Tel Aviv is the most expensive city, outclassing Paris in a new report


Residents of Israel’s seaside metropolis Tel Aviv have complained for years about its price, with the cost of living taking up a significant portion of their wages.

Now a new report asserts their quibbles. Tel Aviv has become the most expensive city to live in, according to the Economist Intelligence Unit, a research group linked to Economist magazine. The city, which was previously ranked 5th most expensive, has now overtaken other expensive places like Paris and Singapore.

Economists attribute the jump to a sharp appreciation of the shekel against the dollar. In its report on Wednesday, the Economist Intelligence Unit also pointed to an increase in the costs of groceries and transportation. The report did not include house prices – another common complaint among young professionals and families trying to live in the bustling city.

“It’s really difficult to live here. You pay the rent and you pay for something small and you live, for example, from paycheck to paycheck, so it’s really difficult, ”said Ziv Toledano, a transplant recipient from northern Israel. He said his spending had nearly doubled in Tel Aviv.

The Israeli media constantly compares the prices of commodities in Israel to those of other Western countries, hammering at the public what has been clear for their wallets for years: that the country is much more expensive than others.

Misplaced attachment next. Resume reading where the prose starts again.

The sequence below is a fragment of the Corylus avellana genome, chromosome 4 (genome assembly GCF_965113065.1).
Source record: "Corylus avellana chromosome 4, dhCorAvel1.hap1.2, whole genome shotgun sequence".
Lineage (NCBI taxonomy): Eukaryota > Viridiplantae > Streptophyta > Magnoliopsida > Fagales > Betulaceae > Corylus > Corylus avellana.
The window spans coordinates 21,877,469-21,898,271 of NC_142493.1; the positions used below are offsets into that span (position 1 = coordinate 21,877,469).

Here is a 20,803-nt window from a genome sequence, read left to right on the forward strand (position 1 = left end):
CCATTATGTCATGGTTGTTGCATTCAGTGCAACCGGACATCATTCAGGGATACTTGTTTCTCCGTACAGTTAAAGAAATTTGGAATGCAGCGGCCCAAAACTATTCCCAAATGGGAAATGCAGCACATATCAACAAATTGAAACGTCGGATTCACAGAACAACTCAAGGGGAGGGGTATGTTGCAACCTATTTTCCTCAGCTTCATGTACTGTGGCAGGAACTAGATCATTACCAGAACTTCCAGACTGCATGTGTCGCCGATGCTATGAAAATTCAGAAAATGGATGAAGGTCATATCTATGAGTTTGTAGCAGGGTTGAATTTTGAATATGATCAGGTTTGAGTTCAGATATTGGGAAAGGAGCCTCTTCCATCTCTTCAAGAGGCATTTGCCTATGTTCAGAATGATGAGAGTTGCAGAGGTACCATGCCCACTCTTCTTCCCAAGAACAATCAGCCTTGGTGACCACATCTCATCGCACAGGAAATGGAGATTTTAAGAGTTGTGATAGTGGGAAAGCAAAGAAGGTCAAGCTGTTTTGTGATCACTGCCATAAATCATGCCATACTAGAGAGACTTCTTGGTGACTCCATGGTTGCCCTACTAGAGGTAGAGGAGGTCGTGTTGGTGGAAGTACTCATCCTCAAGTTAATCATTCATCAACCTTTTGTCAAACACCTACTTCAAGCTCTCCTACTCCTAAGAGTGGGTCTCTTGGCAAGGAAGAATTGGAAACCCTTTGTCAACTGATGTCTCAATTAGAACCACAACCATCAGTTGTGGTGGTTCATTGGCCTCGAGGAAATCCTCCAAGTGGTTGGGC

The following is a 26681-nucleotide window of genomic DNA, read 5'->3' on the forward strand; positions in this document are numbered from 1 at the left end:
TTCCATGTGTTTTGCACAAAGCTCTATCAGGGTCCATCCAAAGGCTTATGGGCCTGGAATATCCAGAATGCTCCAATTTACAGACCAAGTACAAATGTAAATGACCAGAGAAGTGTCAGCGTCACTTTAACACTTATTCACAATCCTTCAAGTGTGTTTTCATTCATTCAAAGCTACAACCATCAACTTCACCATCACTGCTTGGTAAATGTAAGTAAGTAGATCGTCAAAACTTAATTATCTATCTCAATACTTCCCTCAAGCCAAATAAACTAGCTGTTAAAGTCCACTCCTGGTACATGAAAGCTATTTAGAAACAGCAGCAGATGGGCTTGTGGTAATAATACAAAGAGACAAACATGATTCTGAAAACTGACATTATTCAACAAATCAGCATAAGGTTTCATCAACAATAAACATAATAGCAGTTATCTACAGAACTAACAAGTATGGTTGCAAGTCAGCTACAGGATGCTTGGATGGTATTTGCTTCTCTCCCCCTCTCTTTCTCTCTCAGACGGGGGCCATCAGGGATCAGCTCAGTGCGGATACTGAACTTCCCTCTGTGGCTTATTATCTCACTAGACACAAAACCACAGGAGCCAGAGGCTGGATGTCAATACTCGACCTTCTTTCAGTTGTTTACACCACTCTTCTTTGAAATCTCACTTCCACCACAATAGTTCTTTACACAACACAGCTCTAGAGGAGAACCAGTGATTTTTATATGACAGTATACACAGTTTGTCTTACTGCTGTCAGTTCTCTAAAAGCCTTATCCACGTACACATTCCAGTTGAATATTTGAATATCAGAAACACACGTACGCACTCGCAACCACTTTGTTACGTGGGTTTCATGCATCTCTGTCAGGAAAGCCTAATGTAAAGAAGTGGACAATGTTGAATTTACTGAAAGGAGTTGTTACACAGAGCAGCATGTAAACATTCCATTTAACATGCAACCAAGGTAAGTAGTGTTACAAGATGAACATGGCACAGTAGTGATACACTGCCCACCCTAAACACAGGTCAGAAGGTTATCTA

Tel Aviv is Israel’s financial and cultural epicenter. It boasts a thriving high-tech scene, world-class dining, and a stretch of Mediterranean beach lined with sparkling new hotels and condominiums.

The shekel is one of the strongest currencies in the world, with its value largely supported by heavy foreign investment in the local high-tech scene.

Dan Ben-David, director of the Shoresh Institution for Socioeconomic Research and economist at Tel Aviv University, said goods and services in Israel are generally more expensive than in other countries. Tel Aviv is more expensive because it’s the economic hub of the country, with high-paying tech jobs attracting talent from across the country driving up food prices and rents.

“Israel is expensive, and in that regard, Tel Aviv is more expensive than other places in Israel because that’s where the good jobs are,” he said.

The city is attracting even more Israelis wanting to live close to its vibrant cultural and social scene. The problem is compounded, Ben-David said, with major congestion leading to the city and inadequate transportation to its suburbs and surrounding towns, sending even more people eager to reside in the city.

This, along with foreign buyers, has caused real estate prices to skyrocket, making buying an apartment in Tel Aviv almost inaccessible to the average Israeli. Even modest apartments in desirable neighborhoods can cost NIS 4 million, or over $ 1.2 million.

Ten years ago, hundreds of thousands of Israelis took to the streets to demand a solution to the rising cost of living.

Successive Israeli governments have strived to create better employment opportunities in other parts of the country, and attempts to expand public transport are underway, but slow.

(This story was not edited by Devdiscourse staff and is auto-generated from a syndicated feed.)


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